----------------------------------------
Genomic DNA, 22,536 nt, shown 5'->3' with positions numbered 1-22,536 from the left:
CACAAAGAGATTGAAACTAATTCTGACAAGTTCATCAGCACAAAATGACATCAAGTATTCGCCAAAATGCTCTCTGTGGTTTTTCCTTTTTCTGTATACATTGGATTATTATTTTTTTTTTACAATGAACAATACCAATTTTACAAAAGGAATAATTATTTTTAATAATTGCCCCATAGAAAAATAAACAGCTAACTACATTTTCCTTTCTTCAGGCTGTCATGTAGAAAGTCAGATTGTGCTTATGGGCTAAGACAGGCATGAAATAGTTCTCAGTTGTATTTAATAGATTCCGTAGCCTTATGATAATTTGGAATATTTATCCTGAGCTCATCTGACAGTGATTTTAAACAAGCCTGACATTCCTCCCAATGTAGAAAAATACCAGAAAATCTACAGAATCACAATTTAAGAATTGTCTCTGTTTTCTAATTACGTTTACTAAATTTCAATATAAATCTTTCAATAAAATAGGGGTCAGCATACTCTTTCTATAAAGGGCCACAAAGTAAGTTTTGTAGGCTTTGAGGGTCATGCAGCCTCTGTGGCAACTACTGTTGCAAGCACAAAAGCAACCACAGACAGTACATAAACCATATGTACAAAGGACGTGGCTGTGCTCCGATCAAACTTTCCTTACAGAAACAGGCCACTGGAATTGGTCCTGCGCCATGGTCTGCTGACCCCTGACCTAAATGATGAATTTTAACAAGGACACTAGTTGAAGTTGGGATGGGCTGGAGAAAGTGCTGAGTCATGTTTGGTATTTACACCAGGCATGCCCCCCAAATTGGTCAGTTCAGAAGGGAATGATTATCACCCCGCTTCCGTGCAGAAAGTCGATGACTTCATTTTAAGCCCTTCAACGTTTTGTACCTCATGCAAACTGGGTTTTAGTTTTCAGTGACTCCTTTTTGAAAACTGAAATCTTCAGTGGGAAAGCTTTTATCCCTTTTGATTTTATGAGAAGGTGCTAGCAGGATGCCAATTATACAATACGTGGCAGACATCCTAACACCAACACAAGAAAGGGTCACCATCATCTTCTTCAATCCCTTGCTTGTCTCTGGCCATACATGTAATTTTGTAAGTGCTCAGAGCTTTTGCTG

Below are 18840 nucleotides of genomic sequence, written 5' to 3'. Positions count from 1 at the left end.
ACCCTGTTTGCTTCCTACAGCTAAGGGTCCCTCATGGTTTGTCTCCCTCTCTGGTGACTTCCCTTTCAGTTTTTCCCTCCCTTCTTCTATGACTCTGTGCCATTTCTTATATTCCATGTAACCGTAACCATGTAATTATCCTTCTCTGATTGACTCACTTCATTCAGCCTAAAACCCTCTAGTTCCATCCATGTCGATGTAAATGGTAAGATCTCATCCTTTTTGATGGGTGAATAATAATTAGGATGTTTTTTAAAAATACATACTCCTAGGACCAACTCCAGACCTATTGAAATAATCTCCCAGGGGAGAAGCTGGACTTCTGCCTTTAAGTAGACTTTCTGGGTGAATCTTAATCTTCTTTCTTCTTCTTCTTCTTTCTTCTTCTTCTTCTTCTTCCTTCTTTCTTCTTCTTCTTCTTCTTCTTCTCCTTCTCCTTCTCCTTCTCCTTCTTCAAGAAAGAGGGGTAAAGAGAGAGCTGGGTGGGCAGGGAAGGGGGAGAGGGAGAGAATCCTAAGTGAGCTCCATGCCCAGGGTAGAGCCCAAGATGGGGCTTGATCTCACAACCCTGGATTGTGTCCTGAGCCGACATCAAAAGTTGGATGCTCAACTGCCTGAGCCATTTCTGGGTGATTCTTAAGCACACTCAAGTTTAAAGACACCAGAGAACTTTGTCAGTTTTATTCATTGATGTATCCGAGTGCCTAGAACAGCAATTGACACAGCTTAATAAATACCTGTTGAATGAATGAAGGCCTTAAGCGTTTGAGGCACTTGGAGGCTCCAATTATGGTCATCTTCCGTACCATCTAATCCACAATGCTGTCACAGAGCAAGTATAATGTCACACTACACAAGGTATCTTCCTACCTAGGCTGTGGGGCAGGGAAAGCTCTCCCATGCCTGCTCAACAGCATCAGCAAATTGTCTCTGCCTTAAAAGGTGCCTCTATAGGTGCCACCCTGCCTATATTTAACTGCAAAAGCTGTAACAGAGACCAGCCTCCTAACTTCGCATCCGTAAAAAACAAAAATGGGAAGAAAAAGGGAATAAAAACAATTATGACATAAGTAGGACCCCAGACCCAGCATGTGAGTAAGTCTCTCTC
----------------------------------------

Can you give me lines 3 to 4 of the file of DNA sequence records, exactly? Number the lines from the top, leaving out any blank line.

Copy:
Below are 18840 nucleotides of genomic sequence, written 5' to 3'. Positions count from 1 at the left end.
ACCCTGTTTGCTTCCTACAGCTAAGGGTCCCTCATGGTTTGTCTCCCTCTCTGGTGACTTCCCTTTCAGTTTTTCCCTCCCTTCTTCTATGACTCTGTGCCATTTCTTATATTCCATGTAACCGTAACCATGTAATTATCCTTCTCTGATTGACTCACTTCATTCAGCCTAAAACCCTCTAGTTCCATCCATGTCGATGTAAATGGTAAGATCTCATCCTTTTTGATGGGTGAATAATAATTAGGATGTTTTTTAAAAATACATACTCCTAGGACCAACTCCAGACCTATTGAAATAATCTCCCAGGGGAGAAGCTGGACTTCTGCCTTTAAGTAGACTTTCTGGGTGAATCTTAATCTTCTTTCTTCTTCTTCTTCTTTCTTCTTCTTCTTCTTCTTCCTTCTTTCTTCTTCTTCTTCTTCTTCTTCTCCTTCTCCTTCTCCTTCTCCTTCTTCAAGAAAGAGGGGTAAAGAGAGAGCTGGGTGGGCAGGGAAGGGGGAGAGGGAGAGAATCCTAAGTGAGCTCCATGCCCAGGGTAGAGCCCAAGATGGGGCTTGATCTCACAACCCTGGATTGTGTCCTGAGCCGACATCAAAAGTTGGATGCTCAACTGCCTGAGCCATTTCTGGGTGATTCTTAAGCACACTCAAGTTTAAAGACACCAGAGAACTTTGTCAGTTTTATTCATTGATGTATCCGAGTGCCTAGAACAGCAATTGACACAGCTTAATAAATACCTGTTGAATGAATGAAGGCCTTAAGCGTTTGAGGCACTTGGAGGCTCCAATTATGGTCATCTTCCGTACCATCTAATCCACAATGCTGTCACAGAGCAAGTATAATGTCACACTACACAAGGTATCTTCCTACCTAGGCTGTGGGGCAGGGAAAGCTCTCCCATGCCTGCTCAACAGCATCAGCAAATTGTCTCTGCCTTAAAAGGTGCCTCTATAGGTGCCACCCTGCCTATATTTAACTGCAAAAGCTGTAACAGAGACCAGCCTCCTAACTTCGCATCCGTAAAAAACAAAAATGGGAAGAAAAAGGGAATAAAAACAATTATGACATAAGTAGGACCCCAGACCCAGCATGTGAGTAAGTCTCTCTC